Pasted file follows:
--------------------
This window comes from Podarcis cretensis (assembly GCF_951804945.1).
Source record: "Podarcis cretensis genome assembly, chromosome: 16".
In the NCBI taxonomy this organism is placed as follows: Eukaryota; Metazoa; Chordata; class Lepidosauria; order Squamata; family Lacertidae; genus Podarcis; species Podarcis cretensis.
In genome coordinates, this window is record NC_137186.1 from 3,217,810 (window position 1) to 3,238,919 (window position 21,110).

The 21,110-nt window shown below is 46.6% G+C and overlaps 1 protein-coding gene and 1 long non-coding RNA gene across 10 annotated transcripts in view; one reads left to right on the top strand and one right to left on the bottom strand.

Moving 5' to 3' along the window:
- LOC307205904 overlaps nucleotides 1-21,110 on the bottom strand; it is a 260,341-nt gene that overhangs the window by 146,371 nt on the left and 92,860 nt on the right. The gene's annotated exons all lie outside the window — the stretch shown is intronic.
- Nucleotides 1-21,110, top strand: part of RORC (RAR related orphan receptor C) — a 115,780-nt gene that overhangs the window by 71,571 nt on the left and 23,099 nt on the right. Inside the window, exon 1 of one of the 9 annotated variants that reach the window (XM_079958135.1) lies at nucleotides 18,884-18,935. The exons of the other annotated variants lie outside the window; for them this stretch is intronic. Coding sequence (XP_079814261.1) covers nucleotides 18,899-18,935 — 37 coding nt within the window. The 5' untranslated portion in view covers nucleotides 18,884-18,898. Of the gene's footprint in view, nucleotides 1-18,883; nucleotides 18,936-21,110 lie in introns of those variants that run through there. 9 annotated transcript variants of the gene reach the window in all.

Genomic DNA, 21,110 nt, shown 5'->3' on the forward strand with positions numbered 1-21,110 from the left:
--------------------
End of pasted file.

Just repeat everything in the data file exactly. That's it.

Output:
This window comes from Podarcis cretensis (assembly GCF_951804945.1).
Source record: "Podarcis cretensis genome assembly, chromosome: 16".
In the NCBI taxonomy this organism is placed as follows: Eukaryota; Metazoa; Chordata; class Lepidosauria; order Squamata; family Lacertidae; genus Podarcis; species Podarcis cretensis.
In genome coordinates, this window is record NC_137186.1 from 3,217,810 (window position 1) to 3,238,919 (window position 21,110).

The 21,110-nt window shown below is 46.6% G+C and overlaps 1 protein-coding gene and 1 long non-coding RNA gene across 10 annotated transcripts in view; one reads left to right on the top strand and one right to left on the bottom strand.

Moving 5' to 3' along the window:
- LOC307205904 overlaps nucleotides 1-21,110 on the bottom strand; it is a 260,341-nt gene that overhangs the window by 146,371 nt on the left and 92,860 nt on the right. The gene's annotated exons all lie outside the window — the stretch shown is intronic.
- Nucleotides 1-21,110, top strand: part of RORC (RAR related orphan receptor C) — a 115,780-nt gene that overhangs the window by 71,571 nt on the left and 23,099 nt on the right. Inside the window, exon 1 of one of the 9 annotated variants that reach the window (XM_079958135.1) lies at nucleotides 18,884-18,935. The exons of the other annotated variants lie outside the window; for them this stretch is intronic. Coding sequence (XP_079814261.1) covers nucleotides 18,899-18,935 — 37 coding nt within the window. The 5' untranslated portion in view covers nucleotides 18,884-18,898. Of the gene's footprint in view, nucleotides 1-18,883; nucleotides 18,936-21,110 lie in introns of those variants that run through there. 9 annotated transcript variants of the gene reach the window in all.

Genomic DNA, 21,110 nt, shown 5'->3' on the forward strand with positions numbered 1-21,110 from the left: